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The Daily Wildcat

The Daily Wildcat

 

    Police Beat: Feb. 19

    Dumpster diving

    A University of Arizona Police Department officer was notified by a police aide on Tuesday at 9:37 p.m. of a man dumpster diving next to the Fair Wheels bike store at 1110 E. Sixth Street.

    The officer met with the man in a parking lot north of the dumpster and told the man he had been reported pulling a tire out of the dumpster.

    The man said he was never near the dumpster and “”Whoever told you that was lying.””

    The officer asked the man for identification, and the man refused because he said he didn’t do anything wrong and that he would like the speak to the police officer’s supervisor.

    The officer’s supervisor arrived to the scene and confirmed the reasons the man was being questioned.

    After speaking with the sergeant, the man gave the officers his name and told them the reason he refused earlier was because he knew he had active warrants for trespassing and marijuana possession and did not feel like spending the night in jail.

    The officer asked the man if the bike on which he had been working in the parking lot was his. He said it was a friend’s, and he knew only the man’s first name.

    When the office told the man he would have to place the bike into UAPD property until the owner could claim it, he replied, “”OK, whatever.””

    A warrant check showed that the man had two active warrants out of Pima County Court for criminal trespassing and two active warrants out of the City of Tucson Court for marijuana and drug paraphernalia possession.

    The man was taken to Pima Country Jail and booked on all four warrants. The bicycle was placed into property.

     

    False panel conceals pipe

    A UAPD officer responded to the Gila Residence Hall on Tuesday at 7:07 p.m. in reference to the smell of marijuana coming from one of the dorm rooms.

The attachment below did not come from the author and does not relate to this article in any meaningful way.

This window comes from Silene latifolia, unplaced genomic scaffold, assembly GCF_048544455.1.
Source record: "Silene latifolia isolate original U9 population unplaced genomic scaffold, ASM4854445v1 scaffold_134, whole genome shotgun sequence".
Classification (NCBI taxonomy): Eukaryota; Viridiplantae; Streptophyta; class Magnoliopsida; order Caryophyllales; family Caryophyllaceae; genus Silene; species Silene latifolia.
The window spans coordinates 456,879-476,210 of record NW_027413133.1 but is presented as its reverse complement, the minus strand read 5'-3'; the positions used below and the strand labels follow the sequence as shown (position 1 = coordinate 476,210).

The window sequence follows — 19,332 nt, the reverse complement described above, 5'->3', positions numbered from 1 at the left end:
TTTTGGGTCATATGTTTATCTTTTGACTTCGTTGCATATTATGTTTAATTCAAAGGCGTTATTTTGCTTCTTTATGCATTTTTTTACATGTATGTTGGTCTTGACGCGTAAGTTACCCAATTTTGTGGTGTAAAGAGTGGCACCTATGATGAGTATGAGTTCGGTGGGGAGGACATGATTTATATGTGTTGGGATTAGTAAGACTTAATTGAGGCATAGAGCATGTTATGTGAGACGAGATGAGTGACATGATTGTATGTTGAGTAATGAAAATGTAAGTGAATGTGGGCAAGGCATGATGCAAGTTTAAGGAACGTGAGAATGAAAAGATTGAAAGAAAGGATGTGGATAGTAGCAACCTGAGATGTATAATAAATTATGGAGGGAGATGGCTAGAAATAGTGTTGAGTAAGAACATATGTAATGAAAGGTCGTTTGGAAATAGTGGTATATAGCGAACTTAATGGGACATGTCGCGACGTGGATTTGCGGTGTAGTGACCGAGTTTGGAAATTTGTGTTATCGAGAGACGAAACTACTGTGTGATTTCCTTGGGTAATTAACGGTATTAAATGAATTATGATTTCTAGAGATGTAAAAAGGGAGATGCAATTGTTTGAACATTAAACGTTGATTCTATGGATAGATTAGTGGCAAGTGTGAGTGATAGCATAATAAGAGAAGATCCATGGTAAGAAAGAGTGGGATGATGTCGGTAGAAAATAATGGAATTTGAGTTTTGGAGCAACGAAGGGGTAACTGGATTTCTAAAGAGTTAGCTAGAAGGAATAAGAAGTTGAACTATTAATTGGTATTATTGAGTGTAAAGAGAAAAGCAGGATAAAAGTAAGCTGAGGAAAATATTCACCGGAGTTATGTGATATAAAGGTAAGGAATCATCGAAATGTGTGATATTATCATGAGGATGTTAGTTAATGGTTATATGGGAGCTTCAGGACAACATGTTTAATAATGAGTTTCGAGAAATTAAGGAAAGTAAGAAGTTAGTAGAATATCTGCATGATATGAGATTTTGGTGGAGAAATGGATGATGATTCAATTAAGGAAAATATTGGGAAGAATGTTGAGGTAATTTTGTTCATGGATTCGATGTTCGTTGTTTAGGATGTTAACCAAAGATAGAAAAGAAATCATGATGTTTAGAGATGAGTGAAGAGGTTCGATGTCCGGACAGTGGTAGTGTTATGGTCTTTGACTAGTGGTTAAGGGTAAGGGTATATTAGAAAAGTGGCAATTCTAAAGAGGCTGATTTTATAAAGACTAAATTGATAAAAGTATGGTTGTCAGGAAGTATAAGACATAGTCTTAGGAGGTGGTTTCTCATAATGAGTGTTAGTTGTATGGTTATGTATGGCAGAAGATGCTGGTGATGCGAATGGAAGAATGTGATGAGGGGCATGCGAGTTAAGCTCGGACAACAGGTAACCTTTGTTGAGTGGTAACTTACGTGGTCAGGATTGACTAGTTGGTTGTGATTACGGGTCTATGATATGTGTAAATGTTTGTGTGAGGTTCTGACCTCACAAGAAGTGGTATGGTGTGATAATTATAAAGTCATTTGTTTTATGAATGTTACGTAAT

When the officer arrived to the dorm, he spoke with a resident assistant, who took him to the room from which she thought the smell was coming.

    Through the door jams, the officer could smell burning marijuana.

    After knocking several times, no one answered the door, but the officer could hear someone inside shuffling things around.

    The officer called the resident’s name, and the man inside tried to open the door, but a red towel that had been placed at the bottom of the door got in the way.

    Once the door had been opened all the way, the officer asked to speak to the resident outside.

    The man inside the room told the officer that he thought the room might smell because earlier he had been smoking marijuana outside. He also said that there were no drugs or paraphernalia in his room.

    After more questioning, the man said he did have a smoking pipe in his room. The officer asked the student to get the pipe, and when he went back into the room he said, “”I can’t find it, I think I left it at my friend’s apartment.””

    The officer continued asking the man questions and the man finally said, “”I’m sorry, I should have been honest with you earlier.””

    The man then took out a wooden panel in a desk and unwrapped a glass pipe.

    The man was cited and released on scene for possession of narcotic paraphernalia. The pipe was placed into UAPD property as evidence. The officer also completed a Code of Conduct referral for the Dean of Students.

     

    Woman cries fraud

    Loss Prevention for the UofA BookStore called UAPD on Tuesday at 10:08 a.m. to report a woman who was involved in an incident of fraudulence.

    The officer met with the woman who stated that a purchase had been made on her Bursar account without her knowing of it.

    The woman said she was a UA student during the fall semester and decided to move back to Queen Creek, Ariz., once the semester was over.

    While closing out her Bursars account in mid-January, the woman was told there was money she still owed the school.

    According to her bursars account, she owed $227.05 for an i-Pod touch and a case.

    The woman told the officer that, on the day the purchase was made, she was working at her job in Gilbert, Ariz. and could not have made the purchase herself.

    The officer told the woman that the case would be closed because there was no evidence as to whom could have made the purchase.

    A copy of the receipt for the iPod was made for the faulty purchase, and a copy of the woman’s signature was also taken to be compared with one another. The two signatures appeared to be different.

    After leaving the bookstore, the officer called the woman’s supervisor at her job in Gilbert. The supervisor said that she had not been working the day she said was.

    The officer also received an e-mail from the bookstore employee who made the transaction. The employee informed the officer that the purchase had been made with a CatCard on Jan. 28 or Jan. 29 and not on Jan. 18 like she claimed.

    Because of the absence of video surveillance and further evidence, the case was closed.

     

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